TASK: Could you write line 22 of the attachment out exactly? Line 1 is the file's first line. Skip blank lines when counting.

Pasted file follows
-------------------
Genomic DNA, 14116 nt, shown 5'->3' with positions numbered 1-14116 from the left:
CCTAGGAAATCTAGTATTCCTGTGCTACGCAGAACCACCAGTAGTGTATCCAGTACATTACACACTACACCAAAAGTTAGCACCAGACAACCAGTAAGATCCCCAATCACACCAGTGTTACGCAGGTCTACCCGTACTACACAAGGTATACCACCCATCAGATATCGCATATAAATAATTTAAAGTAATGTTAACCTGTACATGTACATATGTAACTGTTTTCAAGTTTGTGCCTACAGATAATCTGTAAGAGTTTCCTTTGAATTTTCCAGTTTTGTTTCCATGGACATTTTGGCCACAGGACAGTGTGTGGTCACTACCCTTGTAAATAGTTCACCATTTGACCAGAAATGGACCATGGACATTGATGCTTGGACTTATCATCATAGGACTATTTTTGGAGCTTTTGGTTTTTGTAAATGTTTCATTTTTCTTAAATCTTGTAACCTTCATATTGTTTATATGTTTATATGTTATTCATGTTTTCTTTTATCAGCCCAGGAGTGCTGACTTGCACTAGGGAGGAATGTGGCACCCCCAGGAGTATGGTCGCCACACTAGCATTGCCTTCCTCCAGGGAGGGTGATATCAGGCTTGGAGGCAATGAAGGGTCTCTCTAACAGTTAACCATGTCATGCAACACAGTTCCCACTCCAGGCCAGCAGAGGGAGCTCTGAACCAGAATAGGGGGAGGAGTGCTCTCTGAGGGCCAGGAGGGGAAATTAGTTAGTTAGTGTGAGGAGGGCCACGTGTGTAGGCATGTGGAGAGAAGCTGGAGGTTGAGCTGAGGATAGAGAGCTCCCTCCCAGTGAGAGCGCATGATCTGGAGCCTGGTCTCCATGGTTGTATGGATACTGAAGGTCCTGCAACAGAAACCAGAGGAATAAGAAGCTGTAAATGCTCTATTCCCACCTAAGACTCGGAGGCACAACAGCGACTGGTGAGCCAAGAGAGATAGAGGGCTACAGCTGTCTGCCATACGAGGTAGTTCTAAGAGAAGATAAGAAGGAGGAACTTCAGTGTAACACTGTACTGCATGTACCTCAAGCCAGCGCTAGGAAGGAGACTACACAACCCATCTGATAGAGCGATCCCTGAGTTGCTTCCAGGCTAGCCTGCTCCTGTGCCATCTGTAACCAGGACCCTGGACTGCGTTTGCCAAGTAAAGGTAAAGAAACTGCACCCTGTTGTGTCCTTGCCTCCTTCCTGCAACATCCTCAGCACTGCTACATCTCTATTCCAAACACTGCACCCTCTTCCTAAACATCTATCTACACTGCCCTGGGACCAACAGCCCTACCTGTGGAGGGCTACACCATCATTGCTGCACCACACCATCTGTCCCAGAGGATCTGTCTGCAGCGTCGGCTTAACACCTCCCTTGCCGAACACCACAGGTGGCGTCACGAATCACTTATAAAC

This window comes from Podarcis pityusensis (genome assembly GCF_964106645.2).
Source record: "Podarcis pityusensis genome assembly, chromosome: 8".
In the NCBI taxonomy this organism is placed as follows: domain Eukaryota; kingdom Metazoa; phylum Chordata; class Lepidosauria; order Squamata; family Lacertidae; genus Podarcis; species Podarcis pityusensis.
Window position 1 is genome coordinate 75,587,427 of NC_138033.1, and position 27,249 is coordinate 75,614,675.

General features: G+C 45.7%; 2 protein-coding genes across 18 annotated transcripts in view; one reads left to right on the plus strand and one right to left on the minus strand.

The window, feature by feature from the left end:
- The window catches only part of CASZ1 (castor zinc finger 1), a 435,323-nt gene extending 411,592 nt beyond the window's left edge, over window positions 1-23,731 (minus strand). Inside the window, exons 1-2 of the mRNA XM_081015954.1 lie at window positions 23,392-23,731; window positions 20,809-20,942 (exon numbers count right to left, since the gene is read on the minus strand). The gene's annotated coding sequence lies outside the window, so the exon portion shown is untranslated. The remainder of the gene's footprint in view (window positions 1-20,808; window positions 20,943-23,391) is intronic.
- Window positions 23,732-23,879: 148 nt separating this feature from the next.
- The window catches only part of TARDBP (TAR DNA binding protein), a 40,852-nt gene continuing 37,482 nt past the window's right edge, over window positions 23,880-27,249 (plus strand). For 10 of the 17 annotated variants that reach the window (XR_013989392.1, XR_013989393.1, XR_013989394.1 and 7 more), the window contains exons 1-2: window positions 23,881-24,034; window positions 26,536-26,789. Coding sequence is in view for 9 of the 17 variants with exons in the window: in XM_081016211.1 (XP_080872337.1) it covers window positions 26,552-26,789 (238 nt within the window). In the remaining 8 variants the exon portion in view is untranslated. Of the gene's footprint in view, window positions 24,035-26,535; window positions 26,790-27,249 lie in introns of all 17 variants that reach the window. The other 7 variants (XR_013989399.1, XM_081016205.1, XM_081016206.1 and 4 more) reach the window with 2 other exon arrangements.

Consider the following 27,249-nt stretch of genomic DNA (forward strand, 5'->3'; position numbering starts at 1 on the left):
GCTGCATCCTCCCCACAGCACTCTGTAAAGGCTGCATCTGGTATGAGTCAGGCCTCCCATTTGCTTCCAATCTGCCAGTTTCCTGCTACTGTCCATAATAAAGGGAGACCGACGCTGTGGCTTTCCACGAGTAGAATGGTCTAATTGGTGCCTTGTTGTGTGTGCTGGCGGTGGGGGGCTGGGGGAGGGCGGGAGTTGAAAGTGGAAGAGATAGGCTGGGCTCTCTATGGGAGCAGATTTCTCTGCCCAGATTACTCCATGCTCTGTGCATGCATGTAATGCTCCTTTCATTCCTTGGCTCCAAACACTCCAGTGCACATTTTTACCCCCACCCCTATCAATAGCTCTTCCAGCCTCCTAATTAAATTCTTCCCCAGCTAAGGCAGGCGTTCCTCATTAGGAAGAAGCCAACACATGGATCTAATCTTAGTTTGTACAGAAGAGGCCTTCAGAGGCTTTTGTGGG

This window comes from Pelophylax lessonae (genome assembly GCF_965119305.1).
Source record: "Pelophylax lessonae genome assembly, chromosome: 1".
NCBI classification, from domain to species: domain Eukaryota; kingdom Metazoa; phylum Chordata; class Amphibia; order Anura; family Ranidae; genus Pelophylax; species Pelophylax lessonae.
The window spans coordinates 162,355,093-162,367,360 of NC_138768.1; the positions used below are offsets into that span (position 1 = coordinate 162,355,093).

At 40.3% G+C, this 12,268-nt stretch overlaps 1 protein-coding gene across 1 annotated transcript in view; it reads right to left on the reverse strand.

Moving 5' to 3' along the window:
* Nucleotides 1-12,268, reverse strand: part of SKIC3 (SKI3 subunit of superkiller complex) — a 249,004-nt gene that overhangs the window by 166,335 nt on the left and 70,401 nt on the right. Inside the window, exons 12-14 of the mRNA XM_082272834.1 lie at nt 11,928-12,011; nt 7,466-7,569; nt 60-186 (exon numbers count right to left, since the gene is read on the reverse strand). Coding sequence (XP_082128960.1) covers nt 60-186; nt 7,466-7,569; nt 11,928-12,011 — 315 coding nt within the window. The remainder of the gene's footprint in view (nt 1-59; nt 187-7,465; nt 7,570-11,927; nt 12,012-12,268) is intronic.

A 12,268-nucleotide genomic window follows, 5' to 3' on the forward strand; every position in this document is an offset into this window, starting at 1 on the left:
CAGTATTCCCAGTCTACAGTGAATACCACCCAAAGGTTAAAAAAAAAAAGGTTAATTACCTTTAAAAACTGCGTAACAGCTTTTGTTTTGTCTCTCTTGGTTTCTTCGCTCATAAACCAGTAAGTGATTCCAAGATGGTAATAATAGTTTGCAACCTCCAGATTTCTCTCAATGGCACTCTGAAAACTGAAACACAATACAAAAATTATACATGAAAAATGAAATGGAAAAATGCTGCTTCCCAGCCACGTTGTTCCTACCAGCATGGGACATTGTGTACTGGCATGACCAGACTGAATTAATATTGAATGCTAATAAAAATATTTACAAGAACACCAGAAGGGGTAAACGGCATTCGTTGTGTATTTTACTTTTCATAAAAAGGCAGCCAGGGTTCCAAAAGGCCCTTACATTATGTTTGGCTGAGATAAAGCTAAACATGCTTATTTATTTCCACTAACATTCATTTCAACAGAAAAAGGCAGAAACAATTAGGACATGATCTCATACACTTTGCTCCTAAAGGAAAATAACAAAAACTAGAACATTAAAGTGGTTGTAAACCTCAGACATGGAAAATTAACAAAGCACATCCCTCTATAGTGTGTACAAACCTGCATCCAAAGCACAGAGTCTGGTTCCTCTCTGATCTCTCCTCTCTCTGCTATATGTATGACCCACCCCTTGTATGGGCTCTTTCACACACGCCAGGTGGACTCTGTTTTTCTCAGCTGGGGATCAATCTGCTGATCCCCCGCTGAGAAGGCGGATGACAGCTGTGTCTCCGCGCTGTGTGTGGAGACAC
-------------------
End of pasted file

CAGTATTCCCAGTCTACAGTGAATACCACCCAAAGGTTAAAAAAAAAAAGGTTAATTACCTTTAAAAACTGCGTAACAGCTTTTGTTTTGTCTCTCTTGGTTTCTTCGCTCATAAACCAGTAAGTGATTCCAAGATGGTAATAATAGTTTGCAACCTCCAGATTTCTCTCAATGGCACTCTGAAAACTGAAACACAATACAAAAATTATACATGAAAAATGAAATGGAAAAATGCTGCTTCCCAGCCACGTTGTTCCTACCAGCATGGGACATTGTGTACTGGCATGACCAGACTGAATTAATATTGAATGCTAATAAAAATATTTACAAGAACACCAGAAGGGGTAAACGGCATTCGTTGTGTATTTTACTTTTCATAAAAAGGCAGCCAGGGTTCCAAAAGGCCCTTACATTATGTTTGGCTGAGATAAAGCTAAACATGCTTATTTATTTCCACTAACATTCATTTCAACAGAAAAAGGCAGAAACAATTAGGACATGATCTCATACACTTTGCTCCTAAAGGAAAATAACAAAAACTAGAACATTAAAGTGGTTGTAAACCTCAGACATGGAAAATTAACAAAGCACATCCCTCTATAGTGTGTACAAACCTGCATCCAAAGCACAGAGTCTGGTTCCTCTCTGATCTCTCCTCTCTCTGCTATATGTATGACCCACCCCTTGTATGGGCTCTTTCACACACGCCAGGTGGACTCTGTTTTTCTCAGCTGGGGATCAATCTGCTGATCCCCCGCTGAGAAGGCGGATGACAGCTGTGTCTCCGCGCTGTGTGTGGAGACAC